Reviewed by: ewaffle
"The Little Chinese Seamstress" is a coming of age story that takes place during the re-education of two bourgeois youths, Ma and Luo in a tiny village perched on the side of a mountain where the only way in or out is by walking. The setting is the epitome of Marx's "rural idiocy" made real, with suspicious, fearful peasants who are not only unaware of how life is lived beyond their limited horizon but aren't really sure it exists, with a wonderfully photographed wild backdrop of mountains, bottomless ravines, waterfalls and caves. However the rustic villagers and the two exiles are depicted as equal with much to learn and to teach on either side. Some things clearly won't work, such as the local treatment for malaria which involves dunking the patient into ice water and beating him with a stick for hours, until the beaters get tired or lose interest.
Reviewer Score: 5
After the extreme unpleasantness of learning to carry heavy buckets of liquid manure on their back--learning the hard way by making mistakes and having it slop over them--and working while bent double in a narrow mine shaft, nothing much happens to the exiles from the city. The village chief who could have made their lives miserable is won over when he discovers an alarm clock in their baggage and becomes entranced with the measurement of time.
The seamstress has a much larger role in the movie than she did in the book upon which it was based. Since she is played by the staggeringly beautiful Zhou Xun that is a change that one can live with. Chen Kun really shines as ebullient and outgoing Luo who is given the task of going to the next village and watching the latest movie from Albania or North Korea. Accompanied by Ma, he returns and narrates the entire movie to the assembled villagers. His story telling is limited only by one stricture from the mayor--it must be exactly as long as the film itself so a two hour movie must be told in exactly 120 minutes, apparently another instance of the chief learning about time and how it can be used to control others.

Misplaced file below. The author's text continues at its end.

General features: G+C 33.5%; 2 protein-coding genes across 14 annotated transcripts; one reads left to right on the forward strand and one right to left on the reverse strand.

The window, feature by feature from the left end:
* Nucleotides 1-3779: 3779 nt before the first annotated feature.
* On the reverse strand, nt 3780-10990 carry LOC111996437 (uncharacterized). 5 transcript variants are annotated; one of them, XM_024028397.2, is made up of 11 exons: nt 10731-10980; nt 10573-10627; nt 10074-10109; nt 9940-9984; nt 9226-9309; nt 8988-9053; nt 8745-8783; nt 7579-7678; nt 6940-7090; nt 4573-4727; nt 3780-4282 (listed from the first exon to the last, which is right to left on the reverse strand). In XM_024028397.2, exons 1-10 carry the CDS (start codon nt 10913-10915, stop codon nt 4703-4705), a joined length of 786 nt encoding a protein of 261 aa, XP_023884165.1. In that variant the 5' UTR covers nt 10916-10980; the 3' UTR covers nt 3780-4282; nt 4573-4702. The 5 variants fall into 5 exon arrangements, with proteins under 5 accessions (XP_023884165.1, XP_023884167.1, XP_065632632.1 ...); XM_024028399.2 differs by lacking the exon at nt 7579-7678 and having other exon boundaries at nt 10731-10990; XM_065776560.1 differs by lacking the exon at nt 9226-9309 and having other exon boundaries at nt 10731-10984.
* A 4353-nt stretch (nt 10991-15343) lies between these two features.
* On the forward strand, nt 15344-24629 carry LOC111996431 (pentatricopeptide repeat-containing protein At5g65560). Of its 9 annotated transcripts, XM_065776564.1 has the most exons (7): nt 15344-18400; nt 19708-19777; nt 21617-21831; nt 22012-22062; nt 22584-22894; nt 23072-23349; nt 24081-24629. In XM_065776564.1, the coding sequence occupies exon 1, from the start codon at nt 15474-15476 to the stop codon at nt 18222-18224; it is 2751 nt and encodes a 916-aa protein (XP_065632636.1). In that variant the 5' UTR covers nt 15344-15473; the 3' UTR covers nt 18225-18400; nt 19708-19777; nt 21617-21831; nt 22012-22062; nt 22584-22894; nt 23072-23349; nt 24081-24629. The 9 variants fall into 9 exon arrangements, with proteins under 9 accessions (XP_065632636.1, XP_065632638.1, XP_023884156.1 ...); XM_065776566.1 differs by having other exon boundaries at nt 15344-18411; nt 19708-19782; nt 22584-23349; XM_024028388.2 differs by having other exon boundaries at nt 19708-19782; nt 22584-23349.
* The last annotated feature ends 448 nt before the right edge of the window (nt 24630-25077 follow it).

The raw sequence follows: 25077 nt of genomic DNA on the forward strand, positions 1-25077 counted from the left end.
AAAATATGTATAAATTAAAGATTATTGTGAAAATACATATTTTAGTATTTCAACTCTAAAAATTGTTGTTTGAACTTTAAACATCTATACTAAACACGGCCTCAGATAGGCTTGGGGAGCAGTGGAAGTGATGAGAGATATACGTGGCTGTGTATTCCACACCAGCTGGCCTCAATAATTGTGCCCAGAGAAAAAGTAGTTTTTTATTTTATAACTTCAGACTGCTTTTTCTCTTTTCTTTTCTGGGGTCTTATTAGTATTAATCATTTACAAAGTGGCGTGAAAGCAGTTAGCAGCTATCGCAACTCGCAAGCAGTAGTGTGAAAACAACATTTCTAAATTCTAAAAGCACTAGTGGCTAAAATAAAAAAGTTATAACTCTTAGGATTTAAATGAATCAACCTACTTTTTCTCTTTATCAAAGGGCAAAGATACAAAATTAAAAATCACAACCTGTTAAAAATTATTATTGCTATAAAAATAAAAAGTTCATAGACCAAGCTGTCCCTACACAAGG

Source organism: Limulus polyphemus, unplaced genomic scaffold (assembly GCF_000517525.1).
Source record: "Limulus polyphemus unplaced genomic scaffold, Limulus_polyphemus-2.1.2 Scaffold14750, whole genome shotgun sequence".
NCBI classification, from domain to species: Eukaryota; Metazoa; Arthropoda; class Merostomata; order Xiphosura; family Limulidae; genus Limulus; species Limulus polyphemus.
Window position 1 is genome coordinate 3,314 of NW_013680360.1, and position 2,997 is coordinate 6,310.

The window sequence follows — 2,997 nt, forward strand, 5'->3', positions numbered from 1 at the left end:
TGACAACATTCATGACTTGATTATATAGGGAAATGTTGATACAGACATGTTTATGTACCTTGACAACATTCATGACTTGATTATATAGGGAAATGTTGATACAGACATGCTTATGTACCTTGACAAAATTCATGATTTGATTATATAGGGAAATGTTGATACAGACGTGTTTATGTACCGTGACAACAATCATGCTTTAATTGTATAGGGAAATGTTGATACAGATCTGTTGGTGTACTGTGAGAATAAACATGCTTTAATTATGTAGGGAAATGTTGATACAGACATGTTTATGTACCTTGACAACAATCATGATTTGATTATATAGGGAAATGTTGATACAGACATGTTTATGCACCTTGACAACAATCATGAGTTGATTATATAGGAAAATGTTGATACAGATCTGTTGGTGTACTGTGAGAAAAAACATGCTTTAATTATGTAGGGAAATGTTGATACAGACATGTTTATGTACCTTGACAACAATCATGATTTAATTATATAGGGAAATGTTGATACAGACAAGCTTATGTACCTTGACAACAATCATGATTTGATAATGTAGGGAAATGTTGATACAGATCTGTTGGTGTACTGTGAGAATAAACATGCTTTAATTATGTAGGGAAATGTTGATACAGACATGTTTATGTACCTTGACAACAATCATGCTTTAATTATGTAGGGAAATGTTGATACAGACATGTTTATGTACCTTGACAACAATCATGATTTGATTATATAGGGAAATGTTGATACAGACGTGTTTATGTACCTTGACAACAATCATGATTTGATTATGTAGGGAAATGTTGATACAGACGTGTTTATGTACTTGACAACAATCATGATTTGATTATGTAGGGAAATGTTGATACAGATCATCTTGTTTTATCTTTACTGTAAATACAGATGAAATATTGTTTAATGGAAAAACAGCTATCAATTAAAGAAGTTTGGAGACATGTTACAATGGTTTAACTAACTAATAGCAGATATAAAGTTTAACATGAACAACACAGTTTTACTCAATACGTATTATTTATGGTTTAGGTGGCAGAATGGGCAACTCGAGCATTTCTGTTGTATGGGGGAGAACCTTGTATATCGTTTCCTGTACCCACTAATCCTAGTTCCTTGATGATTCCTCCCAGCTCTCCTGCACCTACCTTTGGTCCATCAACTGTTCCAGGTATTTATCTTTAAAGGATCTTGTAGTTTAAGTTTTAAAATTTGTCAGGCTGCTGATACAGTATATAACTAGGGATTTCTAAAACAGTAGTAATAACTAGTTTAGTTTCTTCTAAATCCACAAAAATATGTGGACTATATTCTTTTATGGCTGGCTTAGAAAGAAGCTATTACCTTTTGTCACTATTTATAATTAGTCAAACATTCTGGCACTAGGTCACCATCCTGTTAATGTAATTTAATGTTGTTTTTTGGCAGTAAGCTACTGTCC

The theme of the book upon which "The Little Chinese Seamstress" is based is the liberating power of literature--or at least of 19th century French novels--on anyone who opens up to it even those who might have a hard time imaging the (for them) ultra-exotic settings of the books. I mention both the movie and the book since Dai Si-Jie did the adaption of his own novel and directed it and the theme was so much better served in the novel--a book about how books can change one's life is a more appropriate venue than a movie.
Dai Si-Jie's movie is an easy one to like--it looks gorgeous, has no real villains, has three very attractive and talented young performers in starring roles doesn't challenge what anyone might think. Just getting it made was quite an accomplishment and one can only guess at the compromises necessary to be allowed to make it in the PRC.